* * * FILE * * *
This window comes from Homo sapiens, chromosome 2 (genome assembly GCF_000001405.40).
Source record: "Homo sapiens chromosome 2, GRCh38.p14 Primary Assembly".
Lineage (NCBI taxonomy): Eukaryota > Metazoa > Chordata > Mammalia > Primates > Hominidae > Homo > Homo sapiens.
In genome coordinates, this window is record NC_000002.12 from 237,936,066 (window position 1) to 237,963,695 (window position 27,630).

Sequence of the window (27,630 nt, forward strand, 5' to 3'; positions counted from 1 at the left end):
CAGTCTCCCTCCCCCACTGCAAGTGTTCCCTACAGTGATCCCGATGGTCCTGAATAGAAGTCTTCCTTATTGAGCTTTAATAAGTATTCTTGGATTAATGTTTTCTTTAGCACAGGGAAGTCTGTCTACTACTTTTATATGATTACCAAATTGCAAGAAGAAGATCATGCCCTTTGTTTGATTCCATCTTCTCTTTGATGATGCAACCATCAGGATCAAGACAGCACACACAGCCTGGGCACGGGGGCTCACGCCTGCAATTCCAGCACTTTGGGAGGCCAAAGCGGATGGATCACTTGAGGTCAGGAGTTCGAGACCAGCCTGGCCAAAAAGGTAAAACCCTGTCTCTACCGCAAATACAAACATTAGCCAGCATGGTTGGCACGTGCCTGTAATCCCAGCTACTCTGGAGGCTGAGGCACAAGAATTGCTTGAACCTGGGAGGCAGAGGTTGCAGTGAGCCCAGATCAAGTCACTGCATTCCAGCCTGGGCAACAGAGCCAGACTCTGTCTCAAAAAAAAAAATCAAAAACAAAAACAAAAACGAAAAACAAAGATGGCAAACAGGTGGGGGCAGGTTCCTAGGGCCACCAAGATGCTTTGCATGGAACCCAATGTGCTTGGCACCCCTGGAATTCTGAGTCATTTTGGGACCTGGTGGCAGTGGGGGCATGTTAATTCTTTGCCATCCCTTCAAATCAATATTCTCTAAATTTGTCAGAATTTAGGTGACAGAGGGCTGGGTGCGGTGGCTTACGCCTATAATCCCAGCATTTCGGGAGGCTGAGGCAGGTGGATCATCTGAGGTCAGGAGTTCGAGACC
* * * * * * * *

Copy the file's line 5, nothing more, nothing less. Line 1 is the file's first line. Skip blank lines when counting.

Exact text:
Sequence of the window (27,630 nt, forward strand, 5' to 3'; positions counted from 1 at the left end):